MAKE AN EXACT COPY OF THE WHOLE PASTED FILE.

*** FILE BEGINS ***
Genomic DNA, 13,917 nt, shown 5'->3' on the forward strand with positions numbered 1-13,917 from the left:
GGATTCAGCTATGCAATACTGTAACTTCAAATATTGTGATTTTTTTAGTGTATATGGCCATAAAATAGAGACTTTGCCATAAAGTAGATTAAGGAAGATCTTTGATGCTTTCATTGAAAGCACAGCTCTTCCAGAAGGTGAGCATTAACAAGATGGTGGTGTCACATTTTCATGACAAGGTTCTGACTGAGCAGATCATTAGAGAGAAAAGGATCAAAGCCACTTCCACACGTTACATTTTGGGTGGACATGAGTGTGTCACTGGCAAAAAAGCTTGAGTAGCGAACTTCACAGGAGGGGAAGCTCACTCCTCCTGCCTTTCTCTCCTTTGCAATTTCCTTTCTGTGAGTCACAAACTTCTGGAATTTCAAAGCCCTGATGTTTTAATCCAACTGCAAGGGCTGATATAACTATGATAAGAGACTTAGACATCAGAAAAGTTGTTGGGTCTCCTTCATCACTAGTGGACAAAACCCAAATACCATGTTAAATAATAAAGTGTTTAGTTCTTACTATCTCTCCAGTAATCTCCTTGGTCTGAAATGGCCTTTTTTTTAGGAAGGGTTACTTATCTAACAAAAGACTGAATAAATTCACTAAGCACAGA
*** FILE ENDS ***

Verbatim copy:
Genomic DNA, 13,917 nt, shown 5'->3' on the forward strand with positions numbered 1-13,917 from the left:
GGATTCAGCTATGCAATACTGTAACTTCAAATATTGTGATTTTTTTAGTGTATATGGCCATAAAATAGAGACTTTGCCATAAAGTAGATTAAGGAAGATCTTTGATGCTTTCATTGAAAGCACAGCTCTTCCAGAAGGTGAGCATTAACAAGATGGTGGTGTCACATTTTCATGACAAGGTTCTGACTGAGCAGATCATTAGAGAGAAAAGGATCAAAGCCACTTCCACACGTTACATTTTGGGTGGACATGAGTGTGTCACTGGCAAAAAAGCTTGAGTAGCGAACTTCACAGGAGGGGAAGCTCACTCCTCCTGCCTTTCTCTCCTTTGCAATTTCCTTTCTGTGAGTCACAAACTTCTGGAATTTCAAAGCCCTGATGTTTTAATCCAACTGCAAGGGCTGATATAACTATGATAAGAGACTTAGACATCAGAAAAGTTGTTGGGTCTCCTTCATCACTAGTGGACAAAACCCAAATACCATGTTAAATAATAAAGTGTTTAGTTCTTACTATCTCTCCAGTAATCTCCTTGGTCTGAAATGGCCTTTTTTTTAGGAAGGGTTACTTATCTAACAAAAGACTGAATAAATTCACTAAGCACAGA